Using a Microsoft Outlook Social Connector Provider Extensibility model, users can integrate social networks with Outlook 2010. The Provider is a conduit between Outlook and the social network API that you'd like to integrate with.
The People Pane presents networked friends, their statuses and their activities. The Pane will also render recent communication with a selected contact over your subscribed social networks. Figure 2 shows the People Pane, which resides just below the Reader Pane.
Outlook 2010 beta includes SharePoint 2010 Provider, with a LinkedIn Provider; a Windows Live Provider is on the way. I'm sure other social networking companies -- especially Facebook and Twitter -- are already working to have their providers included.
MailTips assists users when certain actions result in unintended consequences. A common example is a text alert that appears on top of a newly composed message that is addressed to an SMTP domain outside of the organization. Another productive MailTip provides an out-of-office (OOF) preview for a message addressee before sending an email.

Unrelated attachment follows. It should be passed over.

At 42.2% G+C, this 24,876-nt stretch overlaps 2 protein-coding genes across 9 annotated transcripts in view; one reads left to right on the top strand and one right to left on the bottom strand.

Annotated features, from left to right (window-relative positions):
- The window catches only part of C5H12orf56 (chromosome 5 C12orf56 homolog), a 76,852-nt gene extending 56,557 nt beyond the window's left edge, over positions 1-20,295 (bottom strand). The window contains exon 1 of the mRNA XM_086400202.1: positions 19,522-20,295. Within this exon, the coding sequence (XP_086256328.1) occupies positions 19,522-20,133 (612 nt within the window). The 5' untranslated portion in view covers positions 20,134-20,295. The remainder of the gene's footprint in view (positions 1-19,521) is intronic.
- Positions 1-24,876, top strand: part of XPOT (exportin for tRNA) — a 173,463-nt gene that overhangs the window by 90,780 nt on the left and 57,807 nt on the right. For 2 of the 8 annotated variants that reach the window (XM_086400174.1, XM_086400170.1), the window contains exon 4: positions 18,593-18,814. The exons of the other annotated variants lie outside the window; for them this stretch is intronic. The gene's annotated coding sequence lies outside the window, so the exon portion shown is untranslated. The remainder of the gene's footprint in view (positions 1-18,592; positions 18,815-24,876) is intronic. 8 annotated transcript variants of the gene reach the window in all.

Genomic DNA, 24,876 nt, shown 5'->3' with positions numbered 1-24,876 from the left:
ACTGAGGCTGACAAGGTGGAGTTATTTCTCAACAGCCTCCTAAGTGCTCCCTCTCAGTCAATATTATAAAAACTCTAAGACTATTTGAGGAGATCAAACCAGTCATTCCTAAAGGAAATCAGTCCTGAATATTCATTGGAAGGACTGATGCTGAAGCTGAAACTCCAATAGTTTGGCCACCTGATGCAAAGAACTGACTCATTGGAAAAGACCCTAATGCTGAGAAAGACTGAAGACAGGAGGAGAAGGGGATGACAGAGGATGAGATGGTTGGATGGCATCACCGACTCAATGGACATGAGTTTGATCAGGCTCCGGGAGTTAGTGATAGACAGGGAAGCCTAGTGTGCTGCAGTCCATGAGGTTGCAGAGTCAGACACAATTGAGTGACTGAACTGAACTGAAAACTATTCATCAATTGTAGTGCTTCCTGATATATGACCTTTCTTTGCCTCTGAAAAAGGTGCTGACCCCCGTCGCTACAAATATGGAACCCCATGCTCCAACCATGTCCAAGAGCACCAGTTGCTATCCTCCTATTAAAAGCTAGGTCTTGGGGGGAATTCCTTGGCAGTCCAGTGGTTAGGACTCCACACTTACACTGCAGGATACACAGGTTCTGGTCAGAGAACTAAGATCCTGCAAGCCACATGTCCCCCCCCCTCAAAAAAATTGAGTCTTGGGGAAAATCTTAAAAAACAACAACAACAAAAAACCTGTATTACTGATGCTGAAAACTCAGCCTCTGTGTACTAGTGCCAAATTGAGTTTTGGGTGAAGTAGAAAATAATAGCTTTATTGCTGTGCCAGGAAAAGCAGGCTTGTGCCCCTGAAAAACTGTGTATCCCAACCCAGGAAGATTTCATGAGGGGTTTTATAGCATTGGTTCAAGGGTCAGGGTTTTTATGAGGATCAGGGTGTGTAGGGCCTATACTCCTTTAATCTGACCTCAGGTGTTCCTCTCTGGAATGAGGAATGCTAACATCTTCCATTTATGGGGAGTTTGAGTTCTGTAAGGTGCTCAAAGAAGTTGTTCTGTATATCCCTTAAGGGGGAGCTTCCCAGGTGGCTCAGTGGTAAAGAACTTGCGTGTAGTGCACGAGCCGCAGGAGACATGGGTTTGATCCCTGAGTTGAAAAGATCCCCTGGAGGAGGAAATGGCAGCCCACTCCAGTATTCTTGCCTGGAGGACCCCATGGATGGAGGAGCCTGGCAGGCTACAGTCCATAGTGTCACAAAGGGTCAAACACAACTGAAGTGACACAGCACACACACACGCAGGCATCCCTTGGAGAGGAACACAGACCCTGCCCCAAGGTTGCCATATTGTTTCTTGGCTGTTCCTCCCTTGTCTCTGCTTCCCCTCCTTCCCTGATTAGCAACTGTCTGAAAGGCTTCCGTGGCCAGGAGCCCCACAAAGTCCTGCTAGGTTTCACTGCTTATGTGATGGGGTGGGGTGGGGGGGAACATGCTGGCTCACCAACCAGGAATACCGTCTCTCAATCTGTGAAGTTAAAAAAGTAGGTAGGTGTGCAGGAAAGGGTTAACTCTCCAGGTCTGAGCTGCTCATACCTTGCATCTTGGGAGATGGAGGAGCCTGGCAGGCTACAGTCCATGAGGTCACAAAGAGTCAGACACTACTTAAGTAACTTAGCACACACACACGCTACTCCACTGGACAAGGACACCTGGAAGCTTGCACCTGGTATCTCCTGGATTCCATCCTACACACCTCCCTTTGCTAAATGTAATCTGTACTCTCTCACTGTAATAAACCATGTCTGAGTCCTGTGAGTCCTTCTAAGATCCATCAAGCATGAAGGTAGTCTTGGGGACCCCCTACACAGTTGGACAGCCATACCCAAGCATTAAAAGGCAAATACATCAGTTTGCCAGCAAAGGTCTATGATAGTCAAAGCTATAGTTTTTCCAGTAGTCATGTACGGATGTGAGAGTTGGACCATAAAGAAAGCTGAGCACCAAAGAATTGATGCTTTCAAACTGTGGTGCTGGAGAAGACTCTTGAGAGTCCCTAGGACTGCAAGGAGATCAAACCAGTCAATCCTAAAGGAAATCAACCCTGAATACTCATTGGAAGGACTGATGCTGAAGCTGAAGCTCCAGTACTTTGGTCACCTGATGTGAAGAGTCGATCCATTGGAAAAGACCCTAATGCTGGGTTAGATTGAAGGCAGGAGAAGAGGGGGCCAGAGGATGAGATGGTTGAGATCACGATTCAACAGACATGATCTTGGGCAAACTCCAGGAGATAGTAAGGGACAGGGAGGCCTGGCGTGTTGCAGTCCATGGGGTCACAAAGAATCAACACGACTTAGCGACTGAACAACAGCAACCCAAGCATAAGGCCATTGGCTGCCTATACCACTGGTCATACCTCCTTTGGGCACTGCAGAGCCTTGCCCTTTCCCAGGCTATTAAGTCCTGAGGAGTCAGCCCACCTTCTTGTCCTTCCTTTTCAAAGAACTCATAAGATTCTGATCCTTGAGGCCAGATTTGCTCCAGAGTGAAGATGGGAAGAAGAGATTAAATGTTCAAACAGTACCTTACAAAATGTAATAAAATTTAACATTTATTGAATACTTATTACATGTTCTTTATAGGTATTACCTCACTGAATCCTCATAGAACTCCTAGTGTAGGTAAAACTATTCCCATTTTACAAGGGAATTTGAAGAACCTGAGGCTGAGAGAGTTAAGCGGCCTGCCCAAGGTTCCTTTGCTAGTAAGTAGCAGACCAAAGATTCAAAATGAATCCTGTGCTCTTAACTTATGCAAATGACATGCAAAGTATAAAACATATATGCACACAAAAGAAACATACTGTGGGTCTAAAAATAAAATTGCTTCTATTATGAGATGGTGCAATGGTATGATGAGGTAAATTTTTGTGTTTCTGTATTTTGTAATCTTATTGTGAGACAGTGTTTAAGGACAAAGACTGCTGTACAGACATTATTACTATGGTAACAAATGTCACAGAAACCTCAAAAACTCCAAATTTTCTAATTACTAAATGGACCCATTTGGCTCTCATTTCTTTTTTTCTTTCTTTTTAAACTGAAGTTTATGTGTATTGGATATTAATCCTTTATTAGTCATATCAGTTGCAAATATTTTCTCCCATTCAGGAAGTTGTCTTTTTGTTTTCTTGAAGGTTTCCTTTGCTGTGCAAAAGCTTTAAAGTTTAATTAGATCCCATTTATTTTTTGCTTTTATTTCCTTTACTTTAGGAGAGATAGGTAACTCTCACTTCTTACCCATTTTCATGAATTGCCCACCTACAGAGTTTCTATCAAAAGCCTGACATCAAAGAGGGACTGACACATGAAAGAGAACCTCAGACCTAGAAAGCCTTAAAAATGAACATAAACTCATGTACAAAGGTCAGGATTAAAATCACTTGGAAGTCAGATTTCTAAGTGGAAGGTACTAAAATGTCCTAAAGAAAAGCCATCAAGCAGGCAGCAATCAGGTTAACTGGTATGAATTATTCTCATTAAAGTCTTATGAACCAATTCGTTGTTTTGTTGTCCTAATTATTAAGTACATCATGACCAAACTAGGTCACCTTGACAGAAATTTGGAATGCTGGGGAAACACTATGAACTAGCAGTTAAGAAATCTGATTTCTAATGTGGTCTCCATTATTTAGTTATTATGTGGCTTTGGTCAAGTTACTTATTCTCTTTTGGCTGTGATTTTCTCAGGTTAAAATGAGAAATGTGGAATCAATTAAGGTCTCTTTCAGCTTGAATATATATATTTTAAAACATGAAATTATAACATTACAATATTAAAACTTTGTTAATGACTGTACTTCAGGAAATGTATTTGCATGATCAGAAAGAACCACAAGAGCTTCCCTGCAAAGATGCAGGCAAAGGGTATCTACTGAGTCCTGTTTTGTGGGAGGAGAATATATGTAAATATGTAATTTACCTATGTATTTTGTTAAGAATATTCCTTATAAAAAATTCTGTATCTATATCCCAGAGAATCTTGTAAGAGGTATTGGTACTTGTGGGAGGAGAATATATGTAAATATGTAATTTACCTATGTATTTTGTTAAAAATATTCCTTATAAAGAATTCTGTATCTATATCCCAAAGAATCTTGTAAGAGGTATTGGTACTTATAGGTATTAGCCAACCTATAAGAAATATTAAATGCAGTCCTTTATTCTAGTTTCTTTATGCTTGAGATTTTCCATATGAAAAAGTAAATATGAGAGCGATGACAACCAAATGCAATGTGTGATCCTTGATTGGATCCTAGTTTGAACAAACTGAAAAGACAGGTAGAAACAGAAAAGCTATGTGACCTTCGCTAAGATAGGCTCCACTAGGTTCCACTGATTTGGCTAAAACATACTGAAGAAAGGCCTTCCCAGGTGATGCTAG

Now, you no longer have to wait for an OOF response from coworkers or miss an OOF response. If your email message is addressed to too many recipients, the distribution group expansion feature will let you know. MailTips will advise you to trim the number of addressees to 300 in a single message before sending it. This proactive direction helps reduce productivity draining actions while simultaneously providing user training.
In previous versions of Outlook, you could group your inbox according to conversation, but that didn't show a formal threaded conversation with each message as a child of the original message. This new view displays which messages you have replied to (Figure 3). This view also makes it easier to understand a couple of other new features that focus on the Conversation View.
If you find the Conversation View insufficient when streamlining your inbox, you can ignore conversations to remove them from the current view. For ongoing threads that either do not apply to you or that you're done reading, right-click on a message and select Ignore. This transfers all the messages in that conversation, along with new messages related to that conversation, to your Deleted Items folder to keep your inbox more relevant.
Conversation Clean Up
When you reply to a message and include the text of the message, there is duplicate text in the conversation. When the next person replies, more than likely, they'll retain your reply, as well as the previous reply in the message body. There are now multiple copies of the text within the conversation.